You can easily re-create the highlights by opening the book page or article, selecting the text, and clicking “Highlight.”

Citations (0)
Some of your citations are legacy items.

Any citation created before July 30, 2012 will labeled as a “Cited page.” New citations will be saved as cited passages, pages or articles.

We also added the ability to view new citations from your projects or the book or article where you created them.

Notes (0)
Bookmarks (0)

You have no saved items from this book

Project items include:
  • Saved book/article
  • Highlights
  • Quotes/citations
  • Notes
  • Bookmarks
Notes
Cite this page

Cited page

Style
Citations are available only to our active members.
Buy instant access to cite pages or passages in MLA, APA and Chicago citation styles.

(Einhorn, 1992, p. 25)

(Einhorn 25)

1. Lois J. Einhorn, Abraham Lincoln, the Orator: Penetrating the Lincoln Legend (Westport, CT: Greenwood Press, 1992), 25, http://www.questia.com/read/27419298.

Cited page

Bookmark this page
Faith in Schools? Autonomy, Citizenship, and Religious Education in the Liberal State
Table of contents

Table of contents

Settings

Settings

Typeface
Text size Smaller Larger Reset View mode
Search within

Search within this book

Look up

Look up a word

  • Dictionary
  • Thesaurus
Please submit a word or phrase above.
Print this page

Print this page

Why can't I print more than one page at a time?

Help
Full screen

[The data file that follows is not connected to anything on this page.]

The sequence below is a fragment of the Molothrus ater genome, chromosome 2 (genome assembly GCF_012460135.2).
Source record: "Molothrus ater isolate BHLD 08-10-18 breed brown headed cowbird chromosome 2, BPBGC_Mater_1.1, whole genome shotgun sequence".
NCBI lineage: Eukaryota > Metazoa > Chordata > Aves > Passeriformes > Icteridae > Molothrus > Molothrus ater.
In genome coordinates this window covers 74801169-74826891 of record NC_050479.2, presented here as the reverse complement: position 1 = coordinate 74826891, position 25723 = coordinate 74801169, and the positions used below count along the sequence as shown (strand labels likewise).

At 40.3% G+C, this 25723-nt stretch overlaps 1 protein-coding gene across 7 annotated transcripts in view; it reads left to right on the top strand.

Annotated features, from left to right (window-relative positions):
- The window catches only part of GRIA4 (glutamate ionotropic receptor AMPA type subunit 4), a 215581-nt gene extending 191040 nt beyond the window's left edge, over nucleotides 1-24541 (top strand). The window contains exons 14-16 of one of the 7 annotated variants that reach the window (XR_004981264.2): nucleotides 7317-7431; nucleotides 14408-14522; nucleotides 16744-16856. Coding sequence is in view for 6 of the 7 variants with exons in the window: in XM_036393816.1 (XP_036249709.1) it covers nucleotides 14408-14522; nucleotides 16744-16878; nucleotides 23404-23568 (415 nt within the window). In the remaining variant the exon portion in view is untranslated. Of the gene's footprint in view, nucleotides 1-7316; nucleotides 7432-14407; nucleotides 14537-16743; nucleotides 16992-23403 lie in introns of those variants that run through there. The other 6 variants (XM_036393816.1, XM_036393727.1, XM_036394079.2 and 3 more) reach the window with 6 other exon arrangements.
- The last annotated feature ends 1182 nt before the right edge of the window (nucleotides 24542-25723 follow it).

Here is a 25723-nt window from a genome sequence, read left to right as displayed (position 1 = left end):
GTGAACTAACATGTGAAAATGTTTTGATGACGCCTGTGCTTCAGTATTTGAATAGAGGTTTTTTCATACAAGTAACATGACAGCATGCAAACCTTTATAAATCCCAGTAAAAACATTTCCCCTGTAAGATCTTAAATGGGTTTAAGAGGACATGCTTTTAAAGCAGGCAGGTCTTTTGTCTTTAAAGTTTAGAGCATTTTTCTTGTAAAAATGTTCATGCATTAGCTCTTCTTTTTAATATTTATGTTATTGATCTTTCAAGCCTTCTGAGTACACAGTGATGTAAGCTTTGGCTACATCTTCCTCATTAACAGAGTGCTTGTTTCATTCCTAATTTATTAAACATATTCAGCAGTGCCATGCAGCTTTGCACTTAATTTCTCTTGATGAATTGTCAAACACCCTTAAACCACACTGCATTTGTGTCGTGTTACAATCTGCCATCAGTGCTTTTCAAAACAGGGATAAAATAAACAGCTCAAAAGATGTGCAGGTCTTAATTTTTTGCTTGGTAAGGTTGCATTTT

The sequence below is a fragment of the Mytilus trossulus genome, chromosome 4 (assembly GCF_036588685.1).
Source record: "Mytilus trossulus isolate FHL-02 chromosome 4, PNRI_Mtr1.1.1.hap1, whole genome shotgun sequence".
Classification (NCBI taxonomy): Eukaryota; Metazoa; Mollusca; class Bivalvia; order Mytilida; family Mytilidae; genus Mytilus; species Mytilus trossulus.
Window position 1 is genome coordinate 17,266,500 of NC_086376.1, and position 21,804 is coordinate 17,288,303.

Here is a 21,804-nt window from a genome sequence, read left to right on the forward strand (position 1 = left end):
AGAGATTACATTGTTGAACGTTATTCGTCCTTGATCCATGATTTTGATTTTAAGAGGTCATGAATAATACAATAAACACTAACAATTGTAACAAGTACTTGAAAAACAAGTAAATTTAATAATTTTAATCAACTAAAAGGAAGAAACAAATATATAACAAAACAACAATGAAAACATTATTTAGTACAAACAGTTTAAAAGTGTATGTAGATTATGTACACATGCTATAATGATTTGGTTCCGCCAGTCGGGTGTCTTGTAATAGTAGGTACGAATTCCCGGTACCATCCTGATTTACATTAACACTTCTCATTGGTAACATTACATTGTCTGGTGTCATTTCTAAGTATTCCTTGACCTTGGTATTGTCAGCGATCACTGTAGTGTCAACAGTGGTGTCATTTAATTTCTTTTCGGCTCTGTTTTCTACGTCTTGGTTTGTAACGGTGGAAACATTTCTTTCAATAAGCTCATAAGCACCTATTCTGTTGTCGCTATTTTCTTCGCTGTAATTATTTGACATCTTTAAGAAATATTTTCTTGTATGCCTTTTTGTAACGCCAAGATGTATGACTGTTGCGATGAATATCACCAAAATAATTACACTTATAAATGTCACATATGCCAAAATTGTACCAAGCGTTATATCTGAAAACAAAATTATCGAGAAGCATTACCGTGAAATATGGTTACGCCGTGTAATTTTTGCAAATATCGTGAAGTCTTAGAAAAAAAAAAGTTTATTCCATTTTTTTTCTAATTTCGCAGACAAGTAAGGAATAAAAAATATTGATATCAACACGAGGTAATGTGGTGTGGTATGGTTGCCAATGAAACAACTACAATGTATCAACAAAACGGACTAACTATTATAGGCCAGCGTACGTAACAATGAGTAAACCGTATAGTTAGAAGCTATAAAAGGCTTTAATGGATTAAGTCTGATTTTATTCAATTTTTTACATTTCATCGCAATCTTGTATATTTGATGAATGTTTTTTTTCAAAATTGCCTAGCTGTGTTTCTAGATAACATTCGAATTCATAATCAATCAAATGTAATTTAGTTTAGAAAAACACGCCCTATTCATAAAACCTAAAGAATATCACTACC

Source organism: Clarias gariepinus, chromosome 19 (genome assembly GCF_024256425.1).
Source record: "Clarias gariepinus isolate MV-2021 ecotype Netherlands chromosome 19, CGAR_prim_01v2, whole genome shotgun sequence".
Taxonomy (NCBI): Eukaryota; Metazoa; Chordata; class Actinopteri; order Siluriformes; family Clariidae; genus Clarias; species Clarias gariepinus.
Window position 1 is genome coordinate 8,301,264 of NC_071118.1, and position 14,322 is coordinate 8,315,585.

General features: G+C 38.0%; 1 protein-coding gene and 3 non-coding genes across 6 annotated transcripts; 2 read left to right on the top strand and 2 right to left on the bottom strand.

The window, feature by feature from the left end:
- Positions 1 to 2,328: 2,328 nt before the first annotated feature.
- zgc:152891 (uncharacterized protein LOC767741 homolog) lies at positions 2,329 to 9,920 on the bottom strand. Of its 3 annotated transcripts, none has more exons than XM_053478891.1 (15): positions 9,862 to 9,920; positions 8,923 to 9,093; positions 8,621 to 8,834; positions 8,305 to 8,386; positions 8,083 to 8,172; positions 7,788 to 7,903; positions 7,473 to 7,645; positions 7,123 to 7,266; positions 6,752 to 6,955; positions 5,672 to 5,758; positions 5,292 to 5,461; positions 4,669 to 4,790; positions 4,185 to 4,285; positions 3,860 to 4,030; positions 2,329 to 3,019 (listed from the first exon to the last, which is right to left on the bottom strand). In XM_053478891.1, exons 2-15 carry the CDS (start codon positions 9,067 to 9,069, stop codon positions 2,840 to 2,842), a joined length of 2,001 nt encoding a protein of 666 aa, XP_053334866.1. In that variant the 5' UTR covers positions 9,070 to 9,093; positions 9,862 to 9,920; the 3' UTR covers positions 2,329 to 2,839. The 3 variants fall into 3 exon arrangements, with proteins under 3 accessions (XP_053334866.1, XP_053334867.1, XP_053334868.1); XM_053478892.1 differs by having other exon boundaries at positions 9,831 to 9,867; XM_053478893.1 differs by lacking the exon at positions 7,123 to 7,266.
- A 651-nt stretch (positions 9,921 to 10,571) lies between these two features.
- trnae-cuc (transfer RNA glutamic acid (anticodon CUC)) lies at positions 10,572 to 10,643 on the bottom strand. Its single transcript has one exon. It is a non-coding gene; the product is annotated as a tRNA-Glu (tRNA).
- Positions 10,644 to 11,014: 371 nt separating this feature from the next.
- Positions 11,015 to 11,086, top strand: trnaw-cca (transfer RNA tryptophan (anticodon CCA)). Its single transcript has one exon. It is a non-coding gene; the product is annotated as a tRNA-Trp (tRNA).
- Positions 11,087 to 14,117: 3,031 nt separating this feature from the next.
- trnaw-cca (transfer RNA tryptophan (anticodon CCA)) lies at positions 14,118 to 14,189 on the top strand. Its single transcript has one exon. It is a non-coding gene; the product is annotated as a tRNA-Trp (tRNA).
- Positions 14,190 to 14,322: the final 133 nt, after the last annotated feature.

/ 230

matching results for page

    Questia reader help

    How to highlight and cite specific passages

    1. Click or tap the first word you want to select.
    2. Click or tap the last word you want to select, and you’ll see everything in between get selected.
    3. You’ll then get a menu of options like creating a highlight or a citation from that passage of text.

    OK, got it!

    Cited passage

    Style
    Citations are available only to our active members.
    Buy instant access to cite pages or passages in MLA, APA and Chicago citation styles.

    "Portraying himself as an honest, ordinary person helped Lincoln identify with his audiences." (Einhorn, 1992, p. 25).

    "Portraying himself as an honest, ordinary person helped Lincoln identify with his audiences." (Einhorn 25)

    "Portraying himself as an honest, ordinary person helped Lincoln identify with his audiences."1

    1. Lois J. Einhorn, Abraham Lincoln, the Orator: Penetrating the Lincoln Legend (Westport, CT: Greenwood Press, 1992), 25, http://www.questia.com/read/27419298.

    Cited passage

    Thanks for trying Questia!

    Please continue trying out our research tools, but please note, full functionality is available only to our active members.

    Your work will be lost once you leave this Web page.

    Buy instant access to save your work.

    Already a member? Log in now.

    Author Advanced search

    Oops!

    An unknown error has occurred. Please click the button below to reload the page. If the problem persists, please try again in a little while.